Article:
• The Challenges to Quality Twentieth-century curricula Twentieth-century pedagogies Infrastructure Research and measurement – drilling down from international test scores Lack of „undergraduate experience‟ Lack of learning partnerships Young nations, young institutions – need to enter http://www.centerforpubliceducation.org/Learn-About/21st- the twenty-first century Century/Basics-v-20-21st-century-skills.html without benefit of „prior learning‟ experiences
    • What is valued most vs. what is mostvaluable….Return on Interest or Return onIntellect? Why, anybody can have a brain. Thats a very mediocre commodity. Every pusillanimous creature that crawls on the earth or slinks through slimy seas has a brain! Back where I come from we have universities seats of great learning, where men go to become great thinkers. When they come out, they think deep thoughts with no more brains than you have. But they have one thing you havent got: A diploma! Therefore, by virtue of the authority vested in me by the Universitatus Committeeatum E Pluribus Unum I hereby confer upon you the honorary degree of Th.D. "Th.D."? Yeah, thats "Doctor of Thinkology.“ Wizard of Oz, 1939
    • Case Study: The “ABCD” Chronology 2003 – “ABCD”, a well-known and respected private, not-for-profit institution chartered in the USA enters into an agreement with a single individual to establish a campus in a GCC nation; approval is given by the Higher Education Council of the nation. 2008 - The parent institution submits its self-study for review by its accrediting agency, The Higher Education Commission of the Middle States, in which it states: The overall strategic objectives of [ABCD‟s] international programs are to provide opportunities for high-quality education for the professions to students around the world, contribute to the intellectual vitality of [ABCD‟s] offerings in all locations through the experience gained abroad, increase enrollment, and make positive contributions to [ABCD‟s] overall financial health. In order to be effective in global markets, [ABCD] often needs to be associated with respected local educational institutions that can provide guidance on local requirements and regulations, and perhaps also supply a pool of qualified full-time and adjunct faculty members. Beyond this, [ABCD] needs associates and partners who have the resources and management capacities to meet the logistical challenges of growth, including the ability to recruit students, provide and manage facilities, deal with the local authorities, and supply a local infrastructure of administrative services. Few potential associates combine all of these features, and, as a result, [ABCD] has relationships with a combination of academic partner institutions and academic entrepreneurs prepared to invest in collaborative projects.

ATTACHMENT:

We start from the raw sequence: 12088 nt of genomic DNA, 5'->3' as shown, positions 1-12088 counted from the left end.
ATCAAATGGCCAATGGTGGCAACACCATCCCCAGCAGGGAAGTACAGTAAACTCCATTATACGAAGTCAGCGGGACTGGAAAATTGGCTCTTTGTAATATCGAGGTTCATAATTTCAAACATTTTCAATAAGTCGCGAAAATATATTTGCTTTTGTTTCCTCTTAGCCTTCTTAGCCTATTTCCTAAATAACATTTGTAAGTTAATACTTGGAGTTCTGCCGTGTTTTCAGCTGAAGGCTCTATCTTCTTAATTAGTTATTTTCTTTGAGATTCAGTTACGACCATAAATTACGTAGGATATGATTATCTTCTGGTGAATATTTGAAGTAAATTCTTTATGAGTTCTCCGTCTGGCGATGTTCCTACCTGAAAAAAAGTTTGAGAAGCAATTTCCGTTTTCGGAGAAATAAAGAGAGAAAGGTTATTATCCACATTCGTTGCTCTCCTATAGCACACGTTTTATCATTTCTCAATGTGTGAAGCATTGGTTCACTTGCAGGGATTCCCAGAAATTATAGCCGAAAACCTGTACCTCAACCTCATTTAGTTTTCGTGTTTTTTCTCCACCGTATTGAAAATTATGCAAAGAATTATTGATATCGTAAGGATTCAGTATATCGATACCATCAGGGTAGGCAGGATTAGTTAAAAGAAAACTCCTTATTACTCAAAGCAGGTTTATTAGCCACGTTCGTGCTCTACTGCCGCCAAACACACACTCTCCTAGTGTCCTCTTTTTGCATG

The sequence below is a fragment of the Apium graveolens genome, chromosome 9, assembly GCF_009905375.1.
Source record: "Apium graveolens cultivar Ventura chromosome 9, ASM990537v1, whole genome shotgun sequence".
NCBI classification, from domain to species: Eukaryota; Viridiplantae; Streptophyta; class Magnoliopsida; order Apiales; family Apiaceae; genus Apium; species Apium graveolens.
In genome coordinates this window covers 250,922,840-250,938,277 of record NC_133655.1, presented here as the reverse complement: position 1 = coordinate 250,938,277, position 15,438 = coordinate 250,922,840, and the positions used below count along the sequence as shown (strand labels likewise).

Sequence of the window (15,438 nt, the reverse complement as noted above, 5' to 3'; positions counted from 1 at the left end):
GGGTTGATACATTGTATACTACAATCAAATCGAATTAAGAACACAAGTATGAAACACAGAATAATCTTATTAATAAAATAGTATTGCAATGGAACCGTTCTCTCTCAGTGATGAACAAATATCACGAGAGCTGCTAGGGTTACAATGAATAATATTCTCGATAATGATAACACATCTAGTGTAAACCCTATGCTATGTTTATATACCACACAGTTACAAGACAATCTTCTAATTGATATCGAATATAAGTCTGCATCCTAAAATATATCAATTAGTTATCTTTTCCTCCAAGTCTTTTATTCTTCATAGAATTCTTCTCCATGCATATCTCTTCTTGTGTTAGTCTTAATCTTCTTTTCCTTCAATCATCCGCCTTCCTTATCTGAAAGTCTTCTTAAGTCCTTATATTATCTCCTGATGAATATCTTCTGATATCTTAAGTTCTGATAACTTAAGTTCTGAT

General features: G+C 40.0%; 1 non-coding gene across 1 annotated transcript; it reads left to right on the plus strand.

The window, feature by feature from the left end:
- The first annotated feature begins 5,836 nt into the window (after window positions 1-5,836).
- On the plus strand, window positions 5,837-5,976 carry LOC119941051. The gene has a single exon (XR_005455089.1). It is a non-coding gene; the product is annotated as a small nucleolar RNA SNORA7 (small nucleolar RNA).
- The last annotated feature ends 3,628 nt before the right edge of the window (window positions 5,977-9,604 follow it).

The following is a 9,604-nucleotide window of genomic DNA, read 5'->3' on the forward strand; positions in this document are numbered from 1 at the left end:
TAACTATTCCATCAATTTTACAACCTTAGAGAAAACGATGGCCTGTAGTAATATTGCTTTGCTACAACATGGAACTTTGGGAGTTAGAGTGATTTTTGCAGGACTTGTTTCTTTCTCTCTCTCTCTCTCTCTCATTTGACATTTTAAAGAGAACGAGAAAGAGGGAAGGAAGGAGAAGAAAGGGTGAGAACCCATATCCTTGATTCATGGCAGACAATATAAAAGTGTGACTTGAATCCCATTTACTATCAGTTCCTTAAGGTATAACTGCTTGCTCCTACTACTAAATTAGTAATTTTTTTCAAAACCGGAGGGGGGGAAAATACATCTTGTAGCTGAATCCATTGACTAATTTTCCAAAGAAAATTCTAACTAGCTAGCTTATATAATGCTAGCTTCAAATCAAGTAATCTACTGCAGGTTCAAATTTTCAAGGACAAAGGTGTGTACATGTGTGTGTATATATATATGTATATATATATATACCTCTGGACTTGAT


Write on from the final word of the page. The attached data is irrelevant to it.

• The Cautionary Case Study Continued 2008: Commission pays one-day site visit to “ABCD-GCC” and finds that “…all aspects of the campus and its programs are consistent with the Commission‟s standards as described in Characteristics of Excellence…” 2008: Billboards and advertisements and website for “ABCD-GCC” identify extensive number of accrediting agencies and claim: [ABCD] is accredited by the Middle States Association of Colleges and Schools… In addition, its professional programs are accredited by their respective professional accrediting agencies which have received worldwide acceptance. [ABCD-GCC] is accredited by the Ministry of Higher Education and scientific research … and shares in the same regional and national accreditation as the [ABCD] home campus in the U.S. Degrees granted by [ABCD-GCC] are identical in all aspects to the degrees awarded at the [ABCD] campuses in the United States and carry with them the same importance, recognition and prestige. The “ABCD” website properly identifies accrediting agencies and limitations of accreditation. 2009: “ABCD‟s” accreditation affirmed, including GCC „other location‟ (defined in certificate as “A location, other than a branch campus, that is geographically apart from the main campus and at which the institution offers at least 50 percent of an educational program.”)
    • The Battle of the Accreditors 2009: New Quality Assurance authority in GCC nation conducts first institutional review of “ABCD-GCC” using international evaluators and applying a set of criteria modeled on international practice. Published report indicates: The Panel could find no evidence that [ABCD‟s] protocols for assuring the integrity of the assessment process are being applied at its [GCC] campus.… [ABCD-GCC ] has yet to establish its identity as an institution of higher education in [GCC]. It has still to ground itself fully in the academic project…. [ABCD-GCC] needs to reconsider its conceptualisation of the institution in order to (i) meet the Higher Education Council regulations and other legislative requirements of the country, (ii) strike an appropriate balance between being a business enterprise and a provider of higher education and within which it develops and implements an appropriate quality management system, (iii) develop further its understanding of what it means to be a quality higher education institution in [GCC], (iv) develop indicators to measure progress towards achieving this goal, and (v) in the light of the findings and in conjunction with national imperatives, develop its vision, mission and goals. [ABCD-GCC] also needs to develop and articulate its approach to teaching and learning in a comprehensive academic plan which will stem from its mission and will enable consistent and robust teaching underpinned by research across the faculties and support the academic success of students. This, together with the need for an allocation of time for research, will have implications for the workload of academic staff. Failure to give urgent attention to these matters constitutes a major risk to the viability, status and reputation of [ABCD-GCC].